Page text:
If more than one face of the sawn timber 12 is to be detected, there is no need to illuminate each timber face by means of a separate light source. Instead, a corresponding number of reflecting mirrors 110 can be located in the optical path of the light source on support frame 100, so that one or more faces of the sawn timber can be illuminated. In the embodiment according to FIG. 1 by means of the reflecting mirrors fitted to support frame 100, surface 16 of the sawn timber is illuminated. If several faces of the sawn timber are illuminated by means of a light source 10, then with each illuminated face is associated a detection device 18. However, it is also possible to detect several sawn timber faces by means of a reflecting mirror system with only one detection device 18. By means of different light intensities, length of the light beam or illumination beam, it is possible to fix and individually determine the individual sawn timber faces and to store the detected values in such a way that they can subsequently be associated with the individual timber faces; the possibility also existing of detecting the individual different timber faces in rapid time sequence in rapid row sequences.
Light sources 10 can be in the form of all suitable light sources, particularly equidirectional light, monochromatic light, laser light, etc.
Support frame 100 receiving detection device 18 and light source 10 also carries further parts of the testing apparatus. The measuring circuit is then arranged in a casing 115, which can be connected to support frame 100.
In the embodiment of a measuring circuit shown in FIG. 2, a CCD scanner 22 is provided as the converter. CCD scanner 22 is connected via a suitable interface 24 to a microcomputer 26, which has a central processing unit CPU, a random access memory and a read only memory. Interface 24 serves as a matching circuit between CCD scanner 22 and microcomputer 26. Microcomputer 26 also has a control unit 28, which makes it possible to indicate the measured defects and the feeding in of parameters for controlling fault or defect detection. There is also a printer 30, which is able to supply a report on the tested or inspected timbers and which can simultaneously serve to detect entry into the store.
Preference is given to the use of a CCD scanner 22 with 500 to 2000 picture elements. By means of such a scanner, it is possible to scan larger timber surfaces. Scanning takes place in known manner, so that the input signal for interface 24 is present in serial form, an A/D conversion taking place in interface 24. The measured signal associated with each scanning period is supplied in digitized form to microcomputer 26, which checks whether a measured value exceeds the fault value threshold within the measured CCD line. It is particularly advantageous if a fault value indication occurring only with a single picture element is blocked out, because this would most probably be a reflection of a wood fibre.
Furthermore, an 8 bit resolution is adequate for the A/D converter, so that inexpensive technology can be used. The microcomputer can also be constructed as a single chip component with integrated control of the peripherals, which permits further cost saving. To ensure trouble-free operation, even under rough environmental conditions, the electronics can be designed in current-saving CMOS technology.
The semiconductor memory RAM used in microcomputer 26 can be constructed both for the intermediate storage of the detected defect points, whilst taking account of their size and position, and as a purely CPU-related main memory. The inventive measuring circuit can also be used as a front-end processor in a network and in particularly advantageous manner with a star or radial structure. However, in stand-alone operation, it is also possible to use an additional backing memory.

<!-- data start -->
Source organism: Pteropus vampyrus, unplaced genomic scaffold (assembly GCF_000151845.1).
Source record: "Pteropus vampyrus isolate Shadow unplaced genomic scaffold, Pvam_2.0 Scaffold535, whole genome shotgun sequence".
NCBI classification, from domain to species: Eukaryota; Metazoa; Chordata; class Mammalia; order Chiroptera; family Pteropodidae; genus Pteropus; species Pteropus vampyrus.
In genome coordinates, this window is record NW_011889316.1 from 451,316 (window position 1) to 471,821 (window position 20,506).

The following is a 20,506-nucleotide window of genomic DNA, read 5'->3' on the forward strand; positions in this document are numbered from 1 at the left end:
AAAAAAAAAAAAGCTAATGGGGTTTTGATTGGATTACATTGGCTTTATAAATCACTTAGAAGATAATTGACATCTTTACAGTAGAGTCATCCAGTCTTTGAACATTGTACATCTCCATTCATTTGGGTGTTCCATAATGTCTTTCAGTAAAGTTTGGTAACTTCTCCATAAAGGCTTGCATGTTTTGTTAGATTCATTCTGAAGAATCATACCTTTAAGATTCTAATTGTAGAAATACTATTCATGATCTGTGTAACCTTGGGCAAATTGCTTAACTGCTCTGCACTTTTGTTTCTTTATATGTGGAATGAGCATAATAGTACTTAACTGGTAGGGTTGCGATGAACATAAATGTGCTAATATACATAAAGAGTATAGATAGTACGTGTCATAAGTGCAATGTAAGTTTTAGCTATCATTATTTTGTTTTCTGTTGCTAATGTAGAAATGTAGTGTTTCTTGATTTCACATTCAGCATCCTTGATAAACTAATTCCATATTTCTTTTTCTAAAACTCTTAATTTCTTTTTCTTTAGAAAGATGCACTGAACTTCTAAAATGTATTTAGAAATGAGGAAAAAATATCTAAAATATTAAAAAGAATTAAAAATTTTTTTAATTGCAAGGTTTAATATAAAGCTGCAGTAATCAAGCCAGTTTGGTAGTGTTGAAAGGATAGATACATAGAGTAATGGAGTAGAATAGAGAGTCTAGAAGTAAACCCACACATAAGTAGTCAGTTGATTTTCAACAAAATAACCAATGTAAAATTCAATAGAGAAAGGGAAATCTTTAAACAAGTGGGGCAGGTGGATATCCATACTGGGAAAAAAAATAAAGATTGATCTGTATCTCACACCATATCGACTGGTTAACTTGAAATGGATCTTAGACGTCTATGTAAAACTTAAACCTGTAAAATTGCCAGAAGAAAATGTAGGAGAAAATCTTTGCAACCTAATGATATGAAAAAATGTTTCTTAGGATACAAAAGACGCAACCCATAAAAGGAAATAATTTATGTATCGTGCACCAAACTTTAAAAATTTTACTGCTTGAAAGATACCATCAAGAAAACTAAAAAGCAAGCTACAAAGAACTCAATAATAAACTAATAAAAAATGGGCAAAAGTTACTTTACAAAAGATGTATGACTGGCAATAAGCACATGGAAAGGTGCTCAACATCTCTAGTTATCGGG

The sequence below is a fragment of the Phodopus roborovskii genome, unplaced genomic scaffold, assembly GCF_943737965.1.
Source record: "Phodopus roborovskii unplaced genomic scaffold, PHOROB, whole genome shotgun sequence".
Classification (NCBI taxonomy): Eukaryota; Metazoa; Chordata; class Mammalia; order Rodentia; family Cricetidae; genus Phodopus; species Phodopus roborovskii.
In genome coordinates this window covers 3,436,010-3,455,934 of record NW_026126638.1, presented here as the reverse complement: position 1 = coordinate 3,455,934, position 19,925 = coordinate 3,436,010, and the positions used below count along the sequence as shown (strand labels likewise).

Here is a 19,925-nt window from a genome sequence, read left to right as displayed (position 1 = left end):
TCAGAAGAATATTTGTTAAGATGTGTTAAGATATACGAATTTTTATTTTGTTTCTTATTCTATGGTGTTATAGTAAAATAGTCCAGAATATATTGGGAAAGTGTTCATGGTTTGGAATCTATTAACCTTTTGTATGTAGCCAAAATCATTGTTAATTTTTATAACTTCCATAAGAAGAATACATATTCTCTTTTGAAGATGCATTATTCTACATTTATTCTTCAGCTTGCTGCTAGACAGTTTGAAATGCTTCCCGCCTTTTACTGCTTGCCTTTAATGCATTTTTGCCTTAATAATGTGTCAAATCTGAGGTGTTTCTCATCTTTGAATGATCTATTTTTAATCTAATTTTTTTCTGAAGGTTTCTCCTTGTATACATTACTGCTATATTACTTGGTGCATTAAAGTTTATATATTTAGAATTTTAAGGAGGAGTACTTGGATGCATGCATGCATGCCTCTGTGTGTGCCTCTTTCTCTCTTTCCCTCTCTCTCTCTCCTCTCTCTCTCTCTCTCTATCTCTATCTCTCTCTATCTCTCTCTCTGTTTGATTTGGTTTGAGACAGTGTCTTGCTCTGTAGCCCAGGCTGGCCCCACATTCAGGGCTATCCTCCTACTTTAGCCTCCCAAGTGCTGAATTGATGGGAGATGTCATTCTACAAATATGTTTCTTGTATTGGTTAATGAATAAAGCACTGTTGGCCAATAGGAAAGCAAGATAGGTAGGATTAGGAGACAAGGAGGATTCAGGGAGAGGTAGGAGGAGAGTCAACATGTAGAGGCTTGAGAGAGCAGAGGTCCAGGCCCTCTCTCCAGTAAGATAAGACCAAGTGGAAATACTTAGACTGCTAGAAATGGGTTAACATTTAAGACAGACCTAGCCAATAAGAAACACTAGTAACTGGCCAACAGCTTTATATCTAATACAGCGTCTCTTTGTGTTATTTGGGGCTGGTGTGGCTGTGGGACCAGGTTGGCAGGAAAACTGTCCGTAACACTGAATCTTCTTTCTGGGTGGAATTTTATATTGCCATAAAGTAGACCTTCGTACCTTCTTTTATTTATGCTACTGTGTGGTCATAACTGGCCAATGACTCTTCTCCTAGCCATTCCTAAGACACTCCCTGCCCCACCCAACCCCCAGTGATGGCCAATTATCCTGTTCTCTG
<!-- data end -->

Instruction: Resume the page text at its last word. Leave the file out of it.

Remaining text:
FIG. 3 shows another embodiment of the inventive measuring circuit, where the CCD scanner is replaced by a pickup tube VDK as the optical detection device 18. The output signal of the optical detection device 18 is fed to a voltage divider P1, whose output is connected to the non-inverting input terminal of a comparator 30. The inverting input terminal of comparator 30 is connected to the output of a potentiometer P2. The latter is used for the basic setting of the brightness value of the timber type used or for adapting to the light source used. Potentiometer P2 is also connected in series with a control element 32, which can e.g. be constructed as a field effect transistor. Control element 32 permits an automatic adaptation to the timber type used. In addition, potentiometer P2 is connected to ground across a resistor R1.
The input terminal of control element 32 and the output terminal of comparator 30 are connected to microcomputer 26 across an integrated D/A-A/D converter 34.
Voltage divider P1 is used for setting the sensitivity of the inventive measuring circuit for faults or defects, i.e. for setting the fault threshold. A further voltage divider is formed by a potentiometer P3 and a resistor R2 between operating voltage +UB and ground. The "cold" end of voltage divider P1 is connected to the centre of the voltage divider formed by P3 and R2, so that the fault threshold can be fixed as a function of the setting of the voltage divider P1 in relative manner, i.e. independently of the absolute value of the set brightness.
The embodiment of the measuring circuit shown in FIG. 3 permits the fully automatic testing of sawn timber, following the initial apparatus-specific adjustment of the trimming potentiometers P3 and P4. Control element 32 is set to a value corresponding to the basic brightness of the timber used. Firstly a faultless or almost faultless piece of timber of the type to be tested is measured in the setting mode of microcomputer 26 and its average brightness value is calculated by microcomputer 26 and used for the basic setting. This is followed by switching into the measuring mode and the desired fault or defect threshold is set by means of P1. The defect threshold is generally dependent on the desired quality tolerance and therefore inter alia on the timber type used. It is then possible to test or inspect the entire batch or load at high speed and store the defect points.